TEEN TOPIC #57:  What’s something that your parents do that you find helpful (diabetes-wise)?

Jordan (age 18)
My mom has OCD and neatly stacks my diabetes supplies so that’s pretty nice.

Julia (age 15)
My parents clean out my kit for me a lot because I forget and that’s super helpful. My mom also usually remembers what day I need to change my site so I don’t run out of insulin.

Laura (age 17)
I get really annoyed easily when it comes to managing my diabetes so when my parents really try to help it makes me frustrated. I think the best thing that my parents can do that is helpful and stand back and trust that I will be able to take care of myself without their supervision.

Lexi (age 16)
My mom texts me when I should test my blood sugar and I set reminders. Sometimes I forget to do it when I’m busy or distracted.

Jessica (age 20)
The most helpful thing my parents do is listen and help only when I ask. I am not a fan of people jumping in, taking control, and telling me what to do. I have always loved to be independent, and I think this is an important quality for all diabetics to have. One day we are going to be adults and on our own, therefore we must learn how to take care of ourselves, by ourselves. As I have gotten older, very occasional reminders to do something or did I do something are helpful, but when they begin to be too cumbersome or “what was your number” that is when I get annoyed and frustrated. I know how to ask for help and reminders when I need them, and I most definitely know how to take care of my blood sugars. When my parents understand that I am capable and if I need something/have an issue that I will come to them, life becomes so much easier and less stressful.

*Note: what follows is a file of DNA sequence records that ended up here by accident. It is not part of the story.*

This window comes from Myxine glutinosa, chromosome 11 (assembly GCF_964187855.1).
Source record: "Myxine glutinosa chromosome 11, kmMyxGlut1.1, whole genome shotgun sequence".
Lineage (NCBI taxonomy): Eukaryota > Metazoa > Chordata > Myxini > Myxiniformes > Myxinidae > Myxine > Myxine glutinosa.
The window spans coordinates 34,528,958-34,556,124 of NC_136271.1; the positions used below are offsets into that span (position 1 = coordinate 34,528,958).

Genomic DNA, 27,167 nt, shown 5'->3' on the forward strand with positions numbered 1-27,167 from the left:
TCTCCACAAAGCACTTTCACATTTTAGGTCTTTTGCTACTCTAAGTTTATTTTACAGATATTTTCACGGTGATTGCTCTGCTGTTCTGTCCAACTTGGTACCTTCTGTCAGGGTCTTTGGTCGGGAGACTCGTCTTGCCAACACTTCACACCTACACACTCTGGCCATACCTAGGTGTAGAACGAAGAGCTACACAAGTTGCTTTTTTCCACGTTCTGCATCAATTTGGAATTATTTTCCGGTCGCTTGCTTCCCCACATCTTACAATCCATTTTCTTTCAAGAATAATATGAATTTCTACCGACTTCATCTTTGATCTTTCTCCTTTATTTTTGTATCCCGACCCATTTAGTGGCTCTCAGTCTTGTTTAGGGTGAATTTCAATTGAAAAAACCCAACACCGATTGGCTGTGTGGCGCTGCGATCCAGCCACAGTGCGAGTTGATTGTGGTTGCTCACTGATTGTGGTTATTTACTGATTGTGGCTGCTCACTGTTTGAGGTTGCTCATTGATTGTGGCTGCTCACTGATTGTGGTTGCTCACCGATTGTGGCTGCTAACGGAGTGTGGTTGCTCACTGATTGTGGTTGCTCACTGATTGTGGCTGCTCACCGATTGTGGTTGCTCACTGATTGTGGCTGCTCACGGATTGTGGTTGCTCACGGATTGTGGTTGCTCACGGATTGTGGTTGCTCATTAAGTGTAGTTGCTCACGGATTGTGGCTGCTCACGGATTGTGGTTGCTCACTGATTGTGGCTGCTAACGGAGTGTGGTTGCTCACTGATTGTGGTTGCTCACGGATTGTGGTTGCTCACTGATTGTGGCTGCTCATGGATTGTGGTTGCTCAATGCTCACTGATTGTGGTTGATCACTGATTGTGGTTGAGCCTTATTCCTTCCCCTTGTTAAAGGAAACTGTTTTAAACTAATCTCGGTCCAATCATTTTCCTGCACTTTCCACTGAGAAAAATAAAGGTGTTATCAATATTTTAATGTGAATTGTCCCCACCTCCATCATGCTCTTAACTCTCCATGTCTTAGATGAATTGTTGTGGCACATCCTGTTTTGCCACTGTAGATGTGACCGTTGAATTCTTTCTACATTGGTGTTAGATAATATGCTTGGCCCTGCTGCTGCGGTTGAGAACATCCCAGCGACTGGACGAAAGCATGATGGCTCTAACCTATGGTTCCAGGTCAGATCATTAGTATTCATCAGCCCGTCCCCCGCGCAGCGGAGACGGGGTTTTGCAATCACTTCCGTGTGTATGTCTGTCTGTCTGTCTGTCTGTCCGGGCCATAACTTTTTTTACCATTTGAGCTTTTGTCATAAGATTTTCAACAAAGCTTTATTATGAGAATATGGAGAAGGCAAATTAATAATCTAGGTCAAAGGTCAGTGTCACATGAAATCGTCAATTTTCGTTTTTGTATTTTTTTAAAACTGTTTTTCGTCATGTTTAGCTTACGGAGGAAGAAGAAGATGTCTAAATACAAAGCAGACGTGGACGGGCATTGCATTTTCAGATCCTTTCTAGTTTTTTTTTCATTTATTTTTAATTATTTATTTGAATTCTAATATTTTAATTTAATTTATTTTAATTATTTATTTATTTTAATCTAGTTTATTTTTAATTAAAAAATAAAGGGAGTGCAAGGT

Maggie (age 16)
I find that my Dexcom and my mom texting me emojis when I’m low or high is helpful but the all the time signal losses not so much. Also I find my dad basing meals off of carbs a lot easier for me to calculate and not forget to bolus.

Skylyn (age 16)
Something my mom does that is helpful is she double checks everything before doing a set change. Like she makes sure all the parts fit together properly and work properly. This helps minimize problems such as blocked tubing.

Vanessa (age 16)
My mom has always come into my room in the mornings and checked if I was sleeping in, and if my blood sugar was high she would also give me a shot so that when I finally wake up I don’t feel sick from a high blood sugar. And of course if it’s low she wakes me up and has me drink a juice or eat something. But that’s just a little bit of what she does, if I had to tell you all that she did for me I would be talking for hours.

Haley (age 14)
They always do my early morning Lantus dose and I don’t have to wake up for it. My Mom always gets me cases for my daily supplies that are cute and easy to carry around. They’re always trying to find ways to help make things easier for me.

Maddy (age 14)
Something my parents and I find helpful is creating meal plans with carb counts so we can eat healthy and also plan ahead for me so I don’t have to scramble as much before eating figuring out carbs.